If he makes peace with losing that, there’s a realistic chance that Vettel thinks he can eliminate any lingering competitive itch he still has just by having fun in competitions, exhibitions or experiments. of “less significant” private conduct.

“I feel like I’m ready to do everything I can to say ‘it’s gone, it won’t be there,'” Vettel said in July.

“If I want to race something, I’m sure I can think of something.

“But I think it would be a mistake to walk away knowing you still want to race.”

It matches his enthusiasm for things like the Race of Champions or his own testing exploits in historic F1 cars.

Sebastian Vettel Williams F1

It’s less about the spotlight, and more about fun. Vettel has always jumped at opportunities to drive for fun and he will soon have a lot more free time to do so.

Is it likely that Vettel will face the 24 Hours of Nurburgring in a GT car using alternative fuels? Or would he be more likely to accept something like the Rahal family’s offer of an IndyCar test drive so he can experience one of America’s old-school tracks that he so much prefers more than the likes of the Miami track introduced earlier this year?

Who knows. It doesn’t sound like Vettel, in truth. All he’s hinted at is that he’s not ruling anything out. He didn’t specify what else he has in store because he keeps all options open – from nothing to whatever he fancy.

“Perhaps there could be more of this nature [the Race of Champions]maybe I will find something completely different off the track,” Vettel said.

Sebastian Vettel Aston Martin F1

“Maybe I will come back in some form. I do not know.

“I’ve seen too many other routes taken by others. I’d be ignorant if I didn’t look at other people’s choices and think I’m all different – I come from the same world.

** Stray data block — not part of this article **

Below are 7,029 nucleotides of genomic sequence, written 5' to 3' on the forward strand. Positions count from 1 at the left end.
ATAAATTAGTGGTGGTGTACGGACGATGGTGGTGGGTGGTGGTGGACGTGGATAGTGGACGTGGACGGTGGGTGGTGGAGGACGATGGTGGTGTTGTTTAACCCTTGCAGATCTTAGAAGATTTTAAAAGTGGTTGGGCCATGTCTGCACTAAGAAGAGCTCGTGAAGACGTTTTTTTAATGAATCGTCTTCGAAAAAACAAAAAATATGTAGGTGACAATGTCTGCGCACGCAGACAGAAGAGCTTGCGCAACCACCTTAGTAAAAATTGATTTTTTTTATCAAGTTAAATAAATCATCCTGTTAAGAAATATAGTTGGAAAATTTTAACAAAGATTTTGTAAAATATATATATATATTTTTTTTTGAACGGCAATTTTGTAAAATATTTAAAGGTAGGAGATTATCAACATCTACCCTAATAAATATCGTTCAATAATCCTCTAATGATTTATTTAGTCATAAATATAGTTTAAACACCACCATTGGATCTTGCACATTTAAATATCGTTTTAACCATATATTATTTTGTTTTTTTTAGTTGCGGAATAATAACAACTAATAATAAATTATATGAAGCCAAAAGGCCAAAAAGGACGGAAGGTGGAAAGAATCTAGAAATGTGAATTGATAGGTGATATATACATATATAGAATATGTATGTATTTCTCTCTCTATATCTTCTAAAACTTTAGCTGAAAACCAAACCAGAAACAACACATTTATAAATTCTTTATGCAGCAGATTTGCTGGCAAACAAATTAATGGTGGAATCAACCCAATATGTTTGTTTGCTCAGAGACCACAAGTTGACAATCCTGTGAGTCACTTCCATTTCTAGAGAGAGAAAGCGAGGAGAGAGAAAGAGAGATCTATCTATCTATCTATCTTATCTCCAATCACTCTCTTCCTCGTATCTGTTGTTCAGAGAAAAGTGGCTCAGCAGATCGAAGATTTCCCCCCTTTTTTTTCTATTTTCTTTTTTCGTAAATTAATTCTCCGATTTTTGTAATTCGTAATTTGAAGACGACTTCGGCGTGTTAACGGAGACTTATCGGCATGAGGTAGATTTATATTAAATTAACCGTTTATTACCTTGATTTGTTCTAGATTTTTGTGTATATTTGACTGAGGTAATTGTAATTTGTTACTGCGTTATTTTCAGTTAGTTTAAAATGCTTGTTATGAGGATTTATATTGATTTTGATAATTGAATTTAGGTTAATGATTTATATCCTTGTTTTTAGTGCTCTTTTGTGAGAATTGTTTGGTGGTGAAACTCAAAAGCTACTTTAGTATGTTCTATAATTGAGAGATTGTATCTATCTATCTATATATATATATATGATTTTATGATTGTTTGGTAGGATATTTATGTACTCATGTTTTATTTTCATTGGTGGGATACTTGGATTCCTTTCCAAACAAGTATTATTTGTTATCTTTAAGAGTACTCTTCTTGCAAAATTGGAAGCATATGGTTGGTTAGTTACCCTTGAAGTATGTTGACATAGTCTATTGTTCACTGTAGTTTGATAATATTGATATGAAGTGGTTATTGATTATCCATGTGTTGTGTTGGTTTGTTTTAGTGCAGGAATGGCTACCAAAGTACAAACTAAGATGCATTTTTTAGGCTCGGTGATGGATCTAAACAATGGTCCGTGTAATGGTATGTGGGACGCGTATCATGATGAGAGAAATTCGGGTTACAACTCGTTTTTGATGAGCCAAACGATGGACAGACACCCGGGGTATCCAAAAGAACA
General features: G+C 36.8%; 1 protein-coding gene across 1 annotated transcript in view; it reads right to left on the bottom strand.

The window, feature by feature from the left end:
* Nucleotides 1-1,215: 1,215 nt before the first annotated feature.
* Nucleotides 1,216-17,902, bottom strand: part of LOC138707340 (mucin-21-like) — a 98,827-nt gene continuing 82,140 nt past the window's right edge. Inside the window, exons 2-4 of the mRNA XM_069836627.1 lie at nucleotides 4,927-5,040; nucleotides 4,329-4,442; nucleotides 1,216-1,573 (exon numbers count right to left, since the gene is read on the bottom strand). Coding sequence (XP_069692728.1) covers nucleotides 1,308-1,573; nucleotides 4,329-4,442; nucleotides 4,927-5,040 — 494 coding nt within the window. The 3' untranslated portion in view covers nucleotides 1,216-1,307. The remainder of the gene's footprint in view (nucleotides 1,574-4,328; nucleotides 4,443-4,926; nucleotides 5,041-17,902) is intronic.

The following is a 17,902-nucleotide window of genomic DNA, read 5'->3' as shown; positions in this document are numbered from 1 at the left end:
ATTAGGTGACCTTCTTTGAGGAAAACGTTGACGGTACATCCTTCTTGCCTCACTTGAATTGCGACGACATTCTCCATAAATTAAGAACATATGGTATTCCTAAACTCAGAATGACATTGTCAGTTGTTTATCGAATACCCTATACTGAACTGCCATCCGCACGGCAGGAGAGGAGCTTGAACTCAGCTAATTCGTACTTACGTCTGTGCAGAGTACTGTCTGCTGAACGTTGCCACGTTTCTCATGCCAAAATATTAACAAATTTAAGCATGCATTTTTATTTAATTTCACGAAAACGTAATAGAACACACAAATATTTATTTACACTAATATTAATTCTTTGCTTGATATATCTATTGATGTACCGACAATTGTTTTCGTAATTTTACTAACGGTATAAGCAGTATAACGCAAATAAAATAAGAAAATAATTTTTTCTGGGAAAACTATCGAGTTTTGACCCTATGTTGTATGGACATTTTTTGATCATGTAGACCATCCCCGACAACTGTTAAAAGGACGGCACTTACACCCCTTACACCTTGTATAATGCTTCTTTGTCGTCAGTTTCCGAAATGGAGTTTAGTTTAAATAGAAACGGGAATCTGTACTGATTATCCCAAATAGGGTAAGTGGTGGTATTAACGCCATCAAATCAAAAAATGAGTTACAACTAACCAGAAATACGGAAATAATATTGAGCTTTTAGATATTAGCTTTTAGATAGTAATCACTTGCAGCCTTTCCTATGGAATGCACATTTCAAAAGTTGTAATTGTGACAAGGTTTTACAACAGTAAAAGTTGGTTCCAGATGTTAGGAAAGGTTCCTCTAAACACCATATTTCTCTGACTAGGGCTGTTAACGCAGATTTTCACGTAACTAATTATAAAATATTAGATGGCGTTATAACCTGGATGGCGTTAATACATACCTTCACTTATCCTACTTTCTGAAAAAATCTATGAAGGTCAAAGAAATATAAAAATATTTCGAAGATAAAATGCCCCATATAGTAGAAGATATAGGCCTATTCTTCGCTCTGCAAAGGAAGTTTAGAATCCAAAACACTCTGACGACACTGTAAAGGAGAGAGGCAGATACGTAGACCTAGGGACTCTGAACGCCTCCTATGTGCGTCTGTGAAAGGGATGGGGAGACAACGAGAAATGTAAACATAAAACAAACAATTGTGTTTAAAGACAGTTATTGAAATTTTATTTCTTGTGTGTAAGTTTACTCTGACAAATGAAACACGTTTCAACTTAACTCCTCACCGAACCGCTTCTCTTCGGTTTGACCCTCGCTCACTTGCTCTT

As Vettel hints, a range of inspiration can be found by watching the latest drivers to leave F1 at the end of their careers – by choice, more or less, rather than simply losing their records.

Kimi Raikkonen left with minimal fanfare, unsurprisingly, a year ago and focused on his family. Although the competitive spirit is clearly still present, it has made a unique return to NASCAR’s top series.

Kimi Raikkonen NASCAR

Felipe Massa switched to Formula E and turned to television. Jenson Button also embraced expertise, alongside racing in Japan (where he won the Super GT title) and a few sporadic sportscar outings, including his debut at the 24 Hours of Le Mans.

Nico Rosberg hasn’t raced since his surprise retirement at the end of 2016, focusing instead on investments and green tech – and, of course, modesty. Mark Webber, Vettel’s former team-mate at Red Bull, turned to Porsche’s LMP1 program to see his racing career through, but he can still be found in the F1 paddock as a TV pundit and is also a manager Oscar Piastri’s pilot.

The common thread between these drivers is the desire to stay connected to F1 in some way and to be paid to appear on TV. As Vettel hints at following other people’s leads, maybe it even means that we can even consider that he has a future as an expert as well.

If he ever manages to come up with a list of things he wants to do in retirement, chances are it won’t be near the top.